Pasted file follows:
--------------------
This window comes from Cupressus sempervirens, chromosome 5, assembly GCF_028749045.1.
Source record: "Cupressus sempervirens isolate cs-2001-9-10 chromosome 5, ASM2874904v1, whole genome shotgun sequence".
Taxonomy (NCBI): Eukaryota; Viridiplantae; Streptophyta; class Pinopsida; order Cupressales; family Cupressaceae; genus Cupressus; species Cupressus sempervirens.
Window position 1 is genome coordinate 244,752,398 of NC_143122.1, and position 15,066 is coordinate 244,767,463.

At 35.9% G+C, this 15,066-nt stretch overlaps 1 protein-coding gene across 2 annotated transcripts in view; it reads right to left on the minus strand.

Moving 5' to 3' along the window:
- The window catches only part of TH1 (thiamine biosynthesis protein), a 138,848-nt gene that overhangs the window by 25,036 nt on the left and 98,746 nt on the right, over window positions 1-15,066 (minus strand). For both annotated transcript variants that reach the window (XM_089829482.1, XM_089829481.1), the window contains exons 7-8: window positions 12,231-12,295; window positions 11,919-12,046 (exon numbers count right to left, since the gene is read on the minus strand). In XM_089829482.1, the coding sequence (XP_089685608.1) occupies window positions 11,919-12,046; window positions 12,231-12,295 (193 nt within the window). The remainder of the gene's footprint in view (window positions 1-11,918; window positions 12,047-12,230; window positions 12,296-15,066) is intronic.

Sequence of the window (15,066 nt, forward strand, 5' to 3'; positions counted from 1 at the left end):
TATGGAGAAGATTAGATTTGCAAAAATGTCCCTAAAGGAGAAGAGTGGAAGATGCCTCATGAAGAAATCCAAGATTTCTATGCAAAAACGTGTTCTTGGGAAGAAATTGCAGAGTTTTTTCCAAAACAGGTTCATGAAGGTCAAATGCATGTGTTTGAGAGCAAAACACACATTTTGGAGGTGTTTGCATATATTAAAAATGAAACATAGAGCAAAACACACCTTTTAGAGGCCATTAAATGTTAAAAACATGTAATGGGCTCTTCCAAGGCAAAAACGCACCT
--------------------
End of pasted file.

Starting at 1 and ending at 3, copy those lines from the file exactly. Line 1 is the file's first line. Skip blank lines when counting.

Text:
This window comes from Cupressus sempervirens, chromosome 5, assembly GCF_028749045.1.
Source record: "Cupressus sempervirens isolate cs-2001-9-10 chromosome 5, ASM2874904v1, whole genome shotgun sequence".
Taxonomy (NCBI): Eukaryota; Viridiplantae; Streptophyta; class Pinopsida; order Cupressales; family Cupressaceae; genus Cupressus; species Cupressus sempervirens.